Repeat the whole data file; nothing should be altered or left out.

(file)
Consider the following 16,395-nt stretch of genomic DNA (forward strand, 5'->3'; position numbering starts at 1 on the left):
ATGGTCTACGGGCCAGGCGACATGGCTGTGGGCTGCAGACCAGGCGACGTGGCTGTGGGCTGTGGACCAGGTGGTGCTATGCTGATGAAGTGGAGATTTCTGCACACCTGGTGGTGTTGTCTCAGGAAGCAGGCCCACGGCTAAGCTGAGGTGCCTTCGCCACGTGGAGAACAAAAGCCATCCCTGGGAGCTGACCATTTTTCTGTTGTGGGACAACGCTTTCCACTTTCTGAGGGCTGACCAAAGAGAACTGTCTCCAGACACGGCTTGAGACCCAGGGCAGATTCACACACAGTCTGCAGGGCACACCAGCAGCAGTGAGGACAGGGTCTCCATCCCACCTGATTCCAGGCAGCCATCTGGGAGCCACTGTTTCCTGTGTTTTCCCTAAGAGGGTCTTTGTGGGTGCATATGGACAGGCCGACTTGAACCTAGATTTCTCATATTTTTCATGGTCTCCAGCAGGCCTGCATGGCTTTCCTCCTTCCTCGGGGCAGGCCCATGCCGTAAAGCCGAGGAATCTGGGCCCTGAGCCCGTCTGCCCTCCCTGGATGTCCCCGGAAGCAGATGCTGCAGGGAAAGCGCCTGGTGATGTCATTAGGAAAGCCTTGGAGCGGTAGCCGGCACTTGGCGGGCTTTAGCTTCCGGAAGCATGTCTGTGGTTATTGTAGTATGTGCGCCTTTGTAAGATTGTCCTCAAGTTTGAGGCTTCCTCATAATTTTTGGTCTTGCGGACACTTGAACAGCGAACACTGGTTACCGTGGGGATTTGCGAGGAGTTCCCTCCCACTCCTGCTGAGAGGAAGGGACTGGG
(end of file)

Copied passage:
Consider the following 16,395-nt stretch of genomic DNA (forward strand, 5'->3'; position numbering starts at 1 on the left):
ATGGTCTACGGGCCAGGCGACATGGCTGTGGGCTGCAGACCAGGCGACGTGGCTGTGGGCTGTGGACCAGGTGGTGCTATGCTGATGAAGTGGAGATTTCTGCACACCTGGTGGTGTTGTCTCAGGAAGCAGGCCCACGGCTAAGCTGAGGTGCCTTCGCCACGTGGAGAACAAAAGCCATCCCTGGGAGCTGACCATTTTTCTGTTGTGGGACAACGCTTTCCACTTTCTGAGGGCTGACCAAAGAGAACTGTCTCCAGACACGGCTTGAGACCCAGGGCAGATTCACACACAGTCTGCAGGGCACACCAGCAGCAGTGAGGACAGGGTCTCCATCCCACCTGATTCCAGGCAGCCATCTGGGAGCCACTGTTTCCTGTGTTTTCCCTAAGAGGGTCTTTGTGGGTGCATATGGACAGGCCGACTTGAACCTAGATTTCTCATATTTTTCATGGTCTCCAGCAGGCCTGCATGGCTTTCCTCCTTCCTCGGGGCAGGCCCATGCCGTAAAGCCGAGGAATCTGGGCCCTGAGCCCGTCTGCCCTCCCTGGATGTCCCCGGAAGCAGATGCTGCAGGGAAAGCGCCTGGTGATGTCATTAGGAAAGCCTTGGAGCGGTAGCCGGCACTTGGCGGGCTTTAGCTTCCGGAAGCATGTCTGTGGTTATTGTAGTATGTGCGCCTTTGTAAGATTGTCCTCAAGTTTGAGGCTTCCTCATAATTTTTGGTCTTGCGGACACTTGAACAGCGAACACTGGTTACCGTGGGGATTTGCGAGGAGTTCCCTCCCACTCCTGCTGAGAGGAAGGGACTGGG